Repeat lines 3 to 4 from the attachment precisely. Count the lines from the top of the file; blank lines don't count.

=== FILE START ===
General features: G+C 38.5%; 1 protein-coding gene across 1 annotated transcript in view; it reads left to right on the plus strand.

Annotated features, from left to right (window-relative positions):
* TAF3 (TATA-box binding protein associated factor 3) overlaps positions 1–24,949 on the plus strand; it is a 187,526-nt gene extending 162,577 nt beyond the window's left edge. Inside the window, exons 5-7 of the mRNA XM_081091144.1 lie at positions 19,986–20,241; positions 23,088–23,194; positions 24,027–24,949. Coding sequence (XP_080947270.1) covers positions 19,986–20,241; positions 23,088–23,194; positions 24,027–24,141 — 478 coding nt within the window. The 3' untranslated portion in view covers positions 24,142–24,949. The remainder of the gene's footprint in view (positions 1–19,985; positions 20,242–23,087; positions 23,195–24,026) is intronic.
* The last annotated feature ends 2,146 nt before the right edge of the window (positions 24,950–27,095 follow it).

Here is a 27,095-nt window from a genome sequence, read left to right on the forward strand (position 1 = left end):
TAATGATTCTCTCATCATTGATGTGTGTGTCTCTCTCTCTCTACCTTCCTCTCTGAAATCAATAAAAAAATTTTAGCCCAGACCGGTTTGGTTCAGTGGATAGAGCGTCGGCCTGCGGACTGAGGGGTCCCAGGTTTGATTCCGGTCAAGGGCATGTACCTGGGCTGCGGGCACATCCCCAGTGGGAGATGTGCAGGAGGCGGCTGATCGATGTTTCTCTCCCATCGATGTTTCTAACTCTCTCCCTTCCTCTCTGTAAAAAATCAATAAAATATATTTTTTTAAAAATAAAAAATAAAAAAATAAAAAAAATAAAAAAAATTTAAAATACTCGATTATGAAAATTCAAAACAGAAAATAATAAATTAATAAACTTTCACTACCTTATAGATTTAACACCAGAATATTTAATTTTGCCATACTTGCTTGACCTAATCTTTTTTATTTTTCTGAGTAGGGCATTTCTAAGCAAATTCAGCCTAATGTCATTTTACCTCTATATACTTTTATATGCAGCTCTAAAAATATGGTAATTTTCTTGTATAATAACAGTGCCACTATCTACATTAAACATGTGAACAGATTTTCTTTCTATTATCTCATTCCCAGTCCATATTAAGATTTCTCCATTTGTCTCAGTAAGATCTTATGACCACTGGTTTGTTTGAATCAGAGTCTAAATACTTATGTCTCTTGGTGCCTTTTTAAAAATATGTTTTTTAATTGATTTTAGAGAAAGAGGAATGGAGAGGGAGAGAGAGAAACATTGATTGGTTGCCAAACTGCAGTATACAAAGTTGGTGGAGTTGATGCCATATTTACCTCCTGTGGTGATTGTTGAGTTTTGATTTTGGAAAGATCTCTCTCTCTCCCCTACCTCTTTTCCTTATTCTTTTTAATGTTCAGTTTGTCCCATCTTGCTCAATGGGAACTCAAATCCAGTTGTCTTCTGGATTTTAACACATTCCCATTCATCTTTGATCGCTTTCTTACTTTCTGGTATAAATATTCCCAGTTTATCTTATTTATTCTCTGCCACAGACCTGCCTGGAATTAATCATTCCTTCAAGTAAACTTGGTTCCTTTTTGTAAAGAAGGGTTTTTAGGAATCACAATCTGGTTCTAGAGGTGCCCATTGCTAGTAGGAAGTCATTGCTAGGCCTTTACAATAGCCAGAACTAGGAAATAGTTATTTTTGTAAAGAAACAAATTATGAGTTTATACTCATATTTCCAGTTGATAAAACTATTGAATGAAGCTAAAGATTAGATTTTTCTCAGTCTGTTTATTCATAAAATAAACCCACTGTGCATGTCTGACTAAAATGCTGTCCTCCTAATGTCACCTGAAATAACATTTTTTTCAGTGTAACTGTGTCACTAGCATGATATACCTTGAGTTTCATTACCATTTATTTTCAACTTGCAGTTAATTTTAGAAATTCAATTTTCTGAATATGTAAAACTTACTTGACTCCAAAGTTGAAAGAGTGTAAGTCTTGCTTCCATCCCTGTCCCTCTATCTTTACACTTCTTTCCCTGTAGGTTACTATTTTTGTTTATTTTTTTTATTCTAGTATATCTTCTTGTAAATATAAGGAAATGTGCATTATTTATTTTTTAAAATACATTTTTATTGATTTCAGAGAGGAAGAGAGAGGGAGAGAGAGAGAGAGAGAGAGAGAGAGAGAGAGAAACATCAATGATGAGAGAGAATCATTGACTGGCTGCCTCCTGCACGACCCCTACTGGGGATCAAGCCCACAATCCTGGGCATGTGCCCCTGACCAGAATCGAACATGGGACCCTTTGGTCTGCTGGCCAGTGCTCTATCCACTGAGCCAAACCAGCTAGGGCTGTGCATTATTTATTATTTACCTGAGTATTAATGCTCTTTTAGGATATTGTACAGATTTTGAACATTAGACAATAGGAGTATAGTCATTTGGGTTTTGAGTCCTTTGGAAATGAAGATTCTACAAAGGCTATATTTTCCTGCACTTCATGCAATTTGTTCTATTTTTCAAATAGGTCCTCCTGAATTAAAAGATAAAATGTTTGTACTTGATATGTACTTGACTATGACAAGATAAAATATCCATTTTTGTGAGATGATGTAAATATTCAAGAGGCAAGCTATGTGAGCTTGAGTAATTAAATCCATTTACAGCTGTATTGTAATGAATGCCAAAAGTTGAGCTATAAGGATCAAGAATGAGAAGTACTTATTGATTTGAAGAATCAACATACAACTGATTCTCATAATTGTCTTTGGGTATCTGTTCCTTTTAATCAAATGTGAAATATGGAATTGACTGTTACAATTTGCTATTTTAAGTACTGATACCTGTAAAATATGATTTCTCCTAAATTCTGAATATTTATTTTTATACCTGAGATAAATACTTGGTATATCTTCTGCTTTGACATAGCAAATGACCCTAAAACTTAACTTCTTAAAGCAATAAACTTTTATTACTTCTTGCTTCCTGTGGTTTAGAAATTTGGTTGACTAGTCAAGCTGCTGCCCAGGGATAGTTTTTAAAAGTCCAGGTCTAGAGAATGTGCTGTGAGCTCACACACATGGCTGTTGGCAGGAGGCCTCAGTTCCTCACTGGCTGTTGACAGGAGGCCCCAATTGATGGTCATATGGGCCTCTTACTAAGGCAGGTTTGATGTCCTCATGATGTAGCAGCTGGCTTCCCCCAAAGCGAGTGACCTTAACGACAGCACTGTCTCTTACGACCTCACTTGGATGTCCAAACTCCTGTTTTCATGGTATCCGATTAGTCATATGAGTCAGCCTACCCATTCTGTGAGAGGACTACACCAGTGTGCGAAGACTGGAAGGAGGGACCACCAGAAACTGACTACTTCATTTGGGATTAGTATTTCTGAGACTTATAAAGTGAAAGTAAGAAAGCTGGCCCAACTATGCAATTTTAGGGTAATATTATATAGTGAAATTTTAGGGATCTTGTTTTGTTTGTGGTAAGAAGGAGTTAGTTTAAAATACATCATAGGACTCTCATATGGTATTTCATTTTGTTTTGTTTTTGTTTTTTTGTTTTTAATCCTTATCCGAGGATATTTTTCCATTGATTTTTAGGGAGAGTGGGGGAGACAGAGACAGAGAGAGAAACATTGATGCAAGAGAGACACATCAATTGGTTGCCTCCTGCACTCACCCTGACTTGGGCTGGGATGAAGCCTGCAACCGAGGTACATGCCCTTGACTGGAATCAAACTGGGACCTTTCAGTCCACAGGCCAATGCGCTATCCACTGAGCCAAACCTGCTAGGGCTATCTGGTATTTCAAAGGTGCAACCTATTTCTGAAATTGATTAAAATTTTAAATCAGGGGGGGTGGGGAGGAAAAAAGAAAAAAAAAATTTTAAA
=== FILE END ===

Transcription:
* TAF3 (TATA-box binding protein associated factor 3) overlaps positions 1–24,949 on the plus strand; it is a 187,526-nt gene extending 162,577 nt beyond the window's left edge. Inside the window, exons 5-7 of the mRNA XM_081091144.1 lie at positions 19,986–20,241; positions 23,088–23,194; positions 24,027–24,949. Coding sequence (XP_080947270.1) covers positions 19,986–20,241; positions 23,088–23,194; positions 24,027–24,141 — 478 coding nt within the window. The 3' untranslated portion in view covers positions 24,142–24,949. The remainder of the gene's footprint in view (positions 1–19,985; positions 20,242–23,087; positions 23,195–24,026) is intronic.
* The last annotated feature ends 2,146 nt before the right edge of the window (positions 24,950–27,095 follow it).